As Matter of First Impression, District Court Erred in Antitrust Class Action in Compelling Arbitration Pursuant to Mandatory Arbitration Clause in Commercial Contract and Enforcing Class Action Waiver because Absent Class Action Relief it was Unlikely Merchants would seek Redress for Alleged Wrong Second Circuit Holds
Several class action lawsuits were filed by various merchants against American Express alleging violations of federal antitrust laws in the form of a “tying arrangement” between its charge cards and credit cards; the first of these class actions was filed in August 2003 in the Northern District of California, but in December 2004 the district court granted a motion filed by defense attorneys to transfer the class actions, pursuant to 28 U.S.C. § 1404(a), to the Southern District of New York, where it was consolidated with several class actions against Amex pending in that district. In re American Express Merchants’ Litig., ___ F.3d ___, 2009 WL 214525, *2, *5-*6 (2d Cir. January 30, 2009). According to the allegations underlying the class action, Amex “is the leading issuer of general purpose and corporate charge cards to consumers and businesses in the United States and throughout the world. It is also the leading provider of charge card services to merchants.” Id., at *3. The class action plaintiffs are “(1) California and New York corporations which operate businesses which have contracted with Amex and (2) the National Supermarkets Association, Inc. (‘NSA’), ‘a voluntary membership-based trade association that represents the interests of independently owned supermarkets.’” Id. The Card Acceptance Agreement entered into by the merchants-plaintiffs provided, in pertinent part, that any dispute was subject to a broad and mandatory arbitration clause, which was governed by the Federal Arbitration Act (FAA) and which contained a class action waiver provision. See id., at *3-*5. Defense attorneys moved to compel arbitration and to enforce the class action waiver provision, id., at *6. The district court granted the motion, finding that the arbitration clause was broad enough to govern the dispute. Id. With respect to whether the matter could proceed as a class action, the district court suggested that enforcement of the class action waiver would not preclude individual merchants from enforcing their rights because the Section 4 of the Clayton Act allows for recovery of treble damages, costs of suit and attorney fees, but deferred the issue of enforceability of the class action waiver to the arbitrator. Id. The Second Circuit reversed.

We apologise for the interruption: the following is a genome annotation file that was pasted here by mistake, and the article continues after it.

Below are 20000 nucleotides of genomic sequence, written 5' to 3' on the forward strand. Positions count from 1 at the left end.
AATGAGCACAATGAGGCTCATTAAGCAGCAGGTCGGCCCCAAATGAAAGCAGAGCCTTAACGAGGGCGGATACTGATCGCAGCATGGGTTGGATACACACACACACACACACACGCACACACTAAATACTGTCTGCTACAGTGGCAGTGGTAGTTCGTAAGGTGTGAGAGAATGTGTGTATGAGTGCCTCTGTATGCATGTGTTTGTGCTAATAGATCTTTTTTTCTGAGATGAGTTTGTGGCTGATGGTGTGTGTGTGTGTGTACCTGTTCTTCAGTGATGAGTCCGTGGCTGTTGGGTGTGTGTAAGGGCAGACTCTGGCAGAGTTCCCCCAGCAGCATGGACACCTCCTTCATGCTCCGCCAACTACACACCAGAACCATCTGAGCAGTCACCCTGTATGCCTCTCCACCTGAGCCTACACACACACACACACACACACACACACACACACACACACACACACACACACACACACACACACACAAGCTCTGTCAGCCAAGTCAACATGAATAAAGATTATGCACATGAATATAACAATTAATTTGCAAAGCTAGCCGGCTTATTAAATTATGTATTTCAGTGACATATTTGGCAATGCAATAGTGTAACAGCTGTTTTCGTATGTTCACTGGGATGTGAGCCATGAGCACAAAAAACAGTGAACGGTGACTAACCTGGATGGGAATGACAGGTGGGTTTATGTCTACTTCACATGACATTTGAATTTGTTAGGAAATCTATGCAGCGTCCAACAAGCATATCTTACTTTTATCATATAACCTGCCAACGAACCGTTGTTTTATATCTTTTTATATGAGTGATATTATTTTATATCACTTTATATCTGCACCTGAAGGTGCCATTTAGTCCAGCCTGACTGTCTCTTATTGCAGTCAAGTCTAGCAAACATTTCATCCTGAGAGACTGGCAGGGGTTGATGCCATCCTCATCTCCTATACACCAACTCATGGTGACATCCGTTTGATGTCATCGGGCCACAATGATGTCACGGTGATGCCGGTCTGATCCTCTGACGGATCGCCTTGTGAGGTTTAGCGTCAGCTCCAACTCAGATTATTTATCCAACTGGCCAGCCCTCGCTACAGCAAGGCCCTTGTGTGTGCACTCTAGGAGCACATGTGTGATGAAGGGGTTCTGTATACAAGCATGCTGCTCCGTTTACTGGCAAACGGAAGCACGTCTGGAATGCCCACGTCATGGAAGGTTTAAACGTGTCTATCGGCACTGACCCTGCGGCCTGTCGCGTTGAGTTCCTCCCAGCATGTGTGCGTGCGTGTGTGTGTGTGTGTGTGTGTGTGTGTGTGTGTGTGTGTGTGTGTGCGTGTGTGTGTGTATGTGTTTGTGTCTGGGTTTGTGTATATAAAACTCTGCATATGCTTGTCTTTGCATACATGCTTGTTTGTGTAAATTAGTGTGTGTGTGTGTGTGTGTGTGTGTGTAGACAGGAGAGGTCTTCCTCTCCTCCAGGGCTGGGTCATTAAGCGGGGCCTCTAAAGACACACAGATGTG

The Circuit Court explained that it was “consider[ing] here only the narrow question of whether the class action waiver provision contained in the contract between the parties should be enforced,” In re American Express, at *3. The Court began by noting that it “frequently enforces mandatory arbitration clauses contained in commercial contracts,” but that this case presented a case of first impression in the Ninth Circuit as it dealt with the enforceability of a class action waiver in the context of a commercial contract with a mandatory arbitration clause. Id., at *1. And the court summarized the countervailing arguments surrounding the enforceability of class action waivers, see id., at *1-*2. Ultimately, the Ninth Circuit concluded that the class action waiver was unenforceable under the facts of this case “because enforcement of the clause would effectively preclude any action seeking to vindicate the statutory rights asserted by the plaintiffs.” Id., at *2.